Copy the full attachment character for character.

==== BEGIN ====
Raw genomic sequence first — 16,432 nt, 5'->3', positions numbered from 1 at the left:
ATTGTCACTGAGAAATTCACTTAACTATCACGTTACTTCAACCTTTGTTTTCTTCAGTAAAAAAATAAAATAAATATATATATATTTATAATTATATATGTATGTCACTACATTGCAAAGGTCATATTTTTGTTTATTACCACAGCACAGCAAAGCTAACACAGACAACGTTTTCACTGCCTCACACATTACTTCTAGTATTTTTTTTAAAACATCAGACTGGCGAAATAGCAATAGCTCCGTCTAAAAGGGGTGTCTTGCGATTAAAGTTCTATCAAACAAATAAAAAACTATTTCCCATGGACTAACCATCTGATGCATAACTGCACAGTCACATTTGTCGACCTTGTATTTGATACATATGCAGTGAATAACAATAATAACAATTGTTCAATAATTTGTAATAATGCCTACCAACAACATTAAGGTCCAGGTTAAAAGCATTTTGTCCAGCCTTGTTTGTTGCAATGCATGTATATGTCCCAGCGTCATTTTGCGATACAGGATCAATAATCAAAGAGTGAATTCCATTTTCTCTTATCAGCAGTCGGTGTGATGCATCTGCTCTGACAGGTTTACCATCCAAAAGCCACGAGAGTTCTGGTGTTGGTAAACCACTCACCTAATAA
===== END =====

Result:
Raw genomic sequence first — 16,432 nt, 5'->3', positions numbered from 1 at the left:
ATTGTCACTGAGAAATTCACTTAACTATCACGTTACTTCAACCTTTGTTTTCTTCAGTAAAAAAATAAAATAAATATATATATATTTATAATTATATATGTATGTCACTACATTGCAAAGGTCATATTTTTGTTTATTACCACAGCACAGCAAAGCTAACACAGACAACGTTTTCACTGCCTCACACATTACTTCTAGTATTTTTTTTAAAACATCAGACTGGCGAAATAGCAATAGCTCCGTCTAAAAGGGGTGTCTTGCGATTAAAGTTCTATCAAACAAATAAAAAACTATTTCCCATGGACTAACCATCTGATGCATAACTGCACAGTCACATTTGTCGACCTTGTATTTGATACATATGCAGTGAATAACAATAATAACAATTGTTCAATAATTTGTAATAATGCCTACCAACAACATTAAGGTCCAGGTTAAAAGCATTTTGTCCAGCCTTGTTTGTTGCAATGCATGTATATGTCCCAGCGTCATTTTGCGATACAGGATCAATAATCAAAGAGTGAATTCCATTTTCTCTTATCAGCAGTCGGTGTGATGCATCTGCTCTGACAGGTTTACCATCCAAAAGCCACGAGAGTTCTGGTGTTGGTAAACCACTCACCTAATAA